It is always the task for conservatives to insist that money does not grow on trees, that government programs must be paid for, and that promising unaffordable benefits is reckless, unjust and a long-term threat to maintaining free institutions.
But conservatives also combat government expansion and centralization because it can undermine the virtues upon which a free society depends. Big government tends to crowd out self-government—producing sluggish, selfish and small-minded citizens, depriving individuals of opportunities to manage their private lives and discouraging them from cooperating with fellow citizens to govern their neighborhoods, towns, cities and states.
Progressives are not the only ones to misunderstand the multiple dimensions of the conservative mission. Conservatives have demonstrated blind spots, too.
In 2010—in an America in which the New Deal long ago was woven into the fabric of our lives—conservatives can not reasonably devote themselves exclusively to limiting the growth of government. Government must effectively discharge the responsibilities it has had since the founding of the republic, but also those it has acquired over more than two centuries of social, political and technological change.
Those responsibilities include putting people to work and reigniting the economy—and devising alternatives to ObamaCare that will enable the federal government to cooperate with state governments and the private sector to provide affordable and decent health care.
A thoughtful conservatism in America—a prerequisite of a sustainable conservatism—must also recognize that the liberty, democracy and free markets that it seeks to conserve have destabilizing effects. For all their blessings, they breed distrust of order, virtue and tradition, all of which must be cultivated if liberty is to be well-used.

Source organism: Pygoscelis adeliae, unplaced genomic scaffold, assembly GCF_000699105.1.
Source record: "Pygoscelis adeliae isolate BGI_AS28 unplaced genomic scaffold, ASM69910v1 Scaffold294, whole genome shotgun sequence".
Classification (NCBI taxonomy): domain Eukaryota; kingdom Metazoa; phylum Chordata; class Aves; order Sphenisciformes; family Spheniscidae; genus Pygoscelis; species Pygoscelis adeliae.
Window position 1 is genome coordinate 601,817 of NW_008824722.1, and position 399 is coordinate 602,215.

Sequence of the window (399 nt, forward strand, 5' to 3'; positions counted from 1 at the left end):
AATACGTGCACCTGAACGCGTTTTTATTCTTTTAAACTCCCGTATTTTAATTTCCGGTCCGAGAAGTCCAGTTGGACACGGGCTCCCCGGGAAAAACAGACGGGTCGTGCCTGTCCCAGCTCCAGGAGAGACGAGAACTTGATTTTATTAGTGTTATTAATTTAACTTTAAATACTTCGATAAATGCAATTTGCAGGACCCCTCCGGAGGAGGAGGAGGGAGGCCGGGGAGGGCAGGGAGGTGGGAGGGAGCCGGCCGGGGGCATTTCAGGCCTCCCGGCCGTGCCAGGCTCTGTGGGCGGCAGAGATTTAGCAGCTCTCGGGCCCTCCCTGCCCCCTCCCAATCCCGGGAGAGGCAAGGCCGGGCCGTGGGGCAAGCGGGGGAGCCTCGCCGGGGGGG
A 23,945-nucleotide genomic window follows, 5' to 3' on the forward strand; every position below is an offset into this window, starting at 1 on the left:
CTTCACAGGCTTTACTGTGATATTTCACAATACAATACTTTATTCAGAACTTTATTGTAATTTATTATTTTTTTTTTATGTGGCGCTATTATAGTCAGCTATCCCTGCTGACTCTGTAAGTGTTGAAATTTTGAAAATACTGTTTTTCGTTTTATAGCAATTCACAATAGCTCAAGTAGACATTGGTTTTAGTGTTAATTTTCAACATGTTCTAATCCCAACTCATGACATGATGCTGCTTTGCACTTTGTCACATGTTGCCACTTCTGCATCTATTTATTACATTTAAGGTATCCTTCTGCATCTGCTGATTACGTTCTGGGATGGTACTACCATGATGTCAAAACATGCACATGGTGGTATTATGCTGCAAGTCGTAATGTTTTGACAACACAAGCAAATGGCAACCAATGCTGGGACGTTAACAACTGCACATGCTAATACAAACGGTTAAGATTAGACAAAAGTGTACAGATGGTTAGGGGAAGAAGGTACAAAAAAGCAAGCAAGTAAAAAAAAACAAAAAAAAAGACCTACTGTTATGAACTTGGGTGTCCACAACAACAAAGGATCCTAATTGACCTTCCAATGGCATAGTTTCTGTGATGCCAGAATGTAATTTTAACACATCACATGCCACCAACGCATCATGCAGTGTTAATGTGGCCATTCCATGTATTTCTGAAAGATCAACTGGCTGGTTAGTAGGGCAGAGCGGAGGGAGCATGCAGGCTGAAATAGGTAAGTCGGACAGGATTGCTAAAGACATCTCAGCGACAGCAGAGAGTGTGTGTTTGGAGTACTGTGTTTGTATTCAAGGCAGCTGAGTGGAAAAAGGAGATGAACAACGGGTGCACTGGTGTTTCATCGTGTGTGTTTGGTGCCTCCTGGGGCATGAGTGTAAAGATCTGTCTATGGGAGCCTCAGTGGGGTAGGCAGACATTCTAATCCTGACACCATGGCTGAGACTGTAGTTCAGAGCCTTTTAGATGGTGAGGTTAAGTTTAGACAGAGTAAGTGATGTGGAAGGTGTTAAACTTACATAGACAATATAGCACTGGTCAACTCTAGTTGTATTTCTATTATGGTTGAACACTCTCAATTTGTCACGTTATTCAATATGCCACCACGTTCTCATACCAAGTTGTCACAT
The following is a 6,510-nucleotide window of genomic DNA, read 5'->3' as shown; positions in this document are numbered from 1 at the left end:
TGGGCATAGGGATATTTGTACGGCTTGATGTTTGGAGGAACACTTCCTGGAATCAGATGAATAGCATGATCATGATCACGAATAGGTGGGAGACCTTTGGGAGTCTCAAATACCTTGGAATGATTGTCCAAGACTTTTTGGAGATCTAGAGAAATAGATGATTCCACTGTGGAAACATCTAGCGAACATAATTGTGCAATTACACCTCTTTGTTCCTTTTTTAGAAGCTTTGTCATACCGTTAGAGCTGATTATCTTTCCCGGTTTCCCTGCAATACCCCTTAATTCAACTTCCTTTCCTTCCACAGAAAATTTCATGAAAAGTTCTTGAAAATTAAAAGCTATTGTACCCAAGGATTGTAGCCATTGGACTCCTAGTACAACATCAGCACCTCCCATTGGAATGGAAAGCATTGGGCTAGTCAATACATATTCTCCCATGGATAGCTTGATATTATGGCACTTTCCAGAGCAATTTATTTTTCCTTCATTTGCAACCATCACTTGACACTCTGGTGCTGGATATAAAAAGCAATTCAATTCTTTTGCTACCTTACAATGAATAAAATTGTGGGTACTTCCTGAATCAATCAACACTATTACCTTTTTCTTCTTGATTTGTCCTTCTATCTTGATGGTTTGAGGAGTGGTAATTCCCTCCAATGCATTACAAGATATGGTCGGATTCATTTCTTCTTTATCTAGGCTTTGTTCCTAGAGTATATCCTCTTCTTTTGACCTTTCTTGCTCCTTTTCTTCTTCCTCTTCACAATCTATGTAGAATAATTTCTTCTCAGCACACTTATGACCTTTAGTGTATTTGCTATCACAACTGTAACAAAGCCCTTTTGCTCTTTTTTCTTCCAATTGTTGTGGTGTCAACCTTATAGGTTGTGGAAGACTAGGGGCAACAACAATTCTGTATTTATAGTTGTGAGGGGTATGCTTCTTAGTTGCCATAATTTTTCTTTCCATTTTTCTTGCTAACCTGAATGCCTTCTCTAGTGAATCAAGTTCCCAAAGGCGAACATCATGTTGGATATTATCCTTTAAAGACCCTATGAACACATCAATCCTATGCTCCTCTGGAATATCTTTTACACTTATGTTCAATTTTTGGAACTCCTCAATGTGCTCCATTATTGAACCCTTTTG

To observe this is not, as some clever progressives think, to have discovered a fatal contradiction at the heart of modern conservatism. It is, rather, to begin to recognize the complexity of the conservative task in a free society.
To be sure, the current conservative revival was not in the first instance inspired by reflection on conservative principles.
The credit for galvanizing ordinary people and placing individual freedom and limited government back on the national agenda principally belongs to President Obama, House Speaker Nancy Pelosi and Senate Majority Leader Harry Reid. Their heedless pursuit of progressive transformation reinvigorated a moribund conservative spirit, just as in 1993 and 1994 the Clintons' overreaching on health care sparked a popular uprising resulting in a Republican takeover of Congress.
The Gingrich revolution fizzled, in part because congressional Republicans mistook a popular mandate for moderation as a license to undertake radical change, and in part because they grew complacent and corrupt in the corridors of power.
Perhaps this time will be different. Our holiday from history is over. The country faces threats—crippling government expansion at home and transnational Islamic extremism—that arouse conservative instincts and concentrate the conservative mind.
Mr. Berkowitz is a senior fellow at Stanford University's Hoover Institution.